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Formation of runners in goose cinquefoil
Foothills on the beach
... and the common rush

Stolons ( runners , singular stolo ) are attachments of eukaryotes such as plants , animals or fungi , which lead to cloning of two individuals with identical genetic information from one. This process is used for reproduction and is a form of autovegetative reproduction .

Stolons in plants

Some plant species develop elongated side shoots that creep either above or below the ground, starting from the base of the stem, the leaf rosette or the root neck. They are used for the vegetative (asexual) reproduction and spread of the plant and are a form of blastochoria . Roots and upright shoots can develop at the so-called nodes of the runners: If the connecting shoots then die, independent plants emerge, albeit genetically identical to the original plant.

Stolons occur in strawberries , for example .

Sprout tubers

From stolons also thickened (which can shoot tubers ) develop that as a storage volume with memory substrate for energy-rich sugars are used. Example is the potato .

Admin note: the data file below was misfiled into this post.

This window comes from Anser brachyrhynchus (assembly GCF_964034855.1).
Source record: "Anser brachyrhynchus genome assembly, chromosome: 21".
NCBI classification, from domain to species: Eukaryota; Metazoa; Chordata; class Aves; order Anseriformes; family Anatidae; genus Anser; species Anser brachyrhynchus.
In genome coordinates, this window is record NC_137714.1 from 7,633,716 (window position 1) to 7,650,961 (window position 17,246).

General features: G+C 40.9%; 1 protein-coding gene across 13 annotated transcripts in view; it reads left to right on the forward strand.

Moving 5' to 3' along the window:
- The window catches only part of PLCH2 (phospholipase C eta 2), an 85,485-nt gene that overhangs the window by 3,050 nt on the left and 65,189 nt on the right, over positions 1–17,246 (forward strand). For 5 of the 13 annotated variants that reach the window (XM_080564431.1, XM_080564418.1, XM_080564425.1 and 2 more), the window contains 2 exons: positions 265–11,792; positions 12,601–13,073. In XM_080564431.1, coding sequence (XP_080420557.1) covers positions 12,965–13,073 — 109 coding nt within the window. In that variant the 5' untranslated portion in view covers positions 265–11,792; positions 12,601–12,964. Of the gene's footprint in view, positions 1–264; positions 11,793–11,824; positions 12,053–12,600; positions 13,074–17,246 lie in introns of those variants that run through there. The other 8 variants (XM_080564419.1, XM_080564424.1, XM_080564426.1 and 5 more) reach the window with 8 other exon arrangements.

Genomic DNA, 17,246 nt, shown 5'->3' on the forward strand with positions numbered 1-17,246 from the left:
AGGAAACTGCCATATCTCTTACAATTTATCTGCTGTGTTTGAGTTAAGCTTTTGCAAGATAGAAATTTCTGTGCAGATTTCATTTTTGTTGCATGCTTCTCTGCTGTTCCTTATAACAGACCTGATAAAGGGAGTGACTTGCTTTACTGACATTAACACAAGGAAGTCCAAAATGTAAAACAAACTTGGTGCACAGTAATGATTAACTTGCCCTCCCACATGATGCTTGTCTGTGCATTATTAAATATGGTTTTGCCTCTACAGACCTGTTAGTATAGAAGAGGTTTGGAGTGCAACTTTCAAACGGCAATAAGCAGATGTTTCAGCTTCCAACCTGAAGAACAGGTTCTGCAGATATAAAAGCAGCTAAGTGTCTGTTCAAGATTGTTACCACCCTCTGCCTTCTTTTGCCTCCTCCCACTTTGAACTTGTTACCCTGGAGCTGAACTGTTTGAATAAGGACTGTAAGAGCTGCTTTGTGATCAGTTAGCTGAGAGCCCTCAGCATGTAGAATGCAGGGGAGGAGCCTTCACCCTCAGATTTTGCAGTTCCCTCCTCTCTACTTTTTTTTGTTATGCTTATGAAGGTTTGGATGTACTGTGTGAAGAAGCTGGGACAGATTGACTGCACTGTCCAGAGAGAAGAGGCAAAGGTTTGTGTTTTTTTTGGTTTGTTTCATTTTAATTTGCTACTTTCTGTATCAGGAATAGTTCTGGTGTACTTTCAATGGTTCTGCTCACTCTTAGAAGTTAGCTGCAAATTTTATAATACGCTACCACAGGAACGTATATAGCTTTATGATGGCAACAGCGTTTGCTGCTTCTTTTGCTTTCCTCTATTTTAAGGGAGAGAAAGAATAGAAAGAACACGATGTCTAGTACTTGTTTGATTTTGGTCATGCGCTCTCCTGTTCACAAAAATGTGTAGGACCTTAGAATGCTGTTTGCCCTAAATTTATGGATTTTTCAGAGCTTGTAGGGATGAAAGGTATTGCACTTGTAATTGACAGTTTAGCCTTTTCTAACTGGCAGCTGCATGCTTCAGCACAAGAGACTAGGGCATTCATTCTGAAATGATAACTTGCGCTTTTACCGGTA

Stolons in animals

Some moss animals form colonies by connecting individual units with stolons. Some colony-forming cnidarians develop from stolons of interconnected medusoid structures that later separate. Some types of Myrianida ( polychaete ) multiply by Schizogamie . Here, reproductive animals grow up as body appendages of a parent animal.

Stolons in mushrooms

In mycology , stolons are defined as occasionally separating hyphae that connect the sporangiophores together. Root-like structures, so-called rhizoids, can also appear on the stolo and anchor the hyphae to the substrate. Stolons are often found in bread mold and serve to spread them horizontally. This gave the common bread mold ( Rhizopus stolonifer ) its name.

The fossil Rangeomorpha , which may have spread via stolons, could be attributed to the fungi .

Foraminifera stolons

Furthermore, in orbitoidiform foraminifera, the connections between chambers are called stolons.

See also

Individual evidence

  1. Jeffrey S. Levinton: Marine Biology. Oxford Press, 2008.
  2. Fredrik Pleijel: Polychaetous worm with engine and wagons . In: M. Hickey, C. King: The Cambridge Illustrated Glossary of Botanical Terms . Cambridge University Press, 2001.
  3. EC Mitchell, CG Kenchington, Ltd. Liu, JJ Matthews, NJ Butterfield: Reconstructing the reproductive mode of an Ediacaran macro-organism . In: Nature , Vol. 524, No. 7565, August 2015, pp. 343-346, doi : 10.1038 / nature14646 .
  4. Peterson et al., In: Integr. Comp. Biol., Vol. 43, 2003, pp. 127-136.
  5. Stolons. Retrieved January 21, 2019 .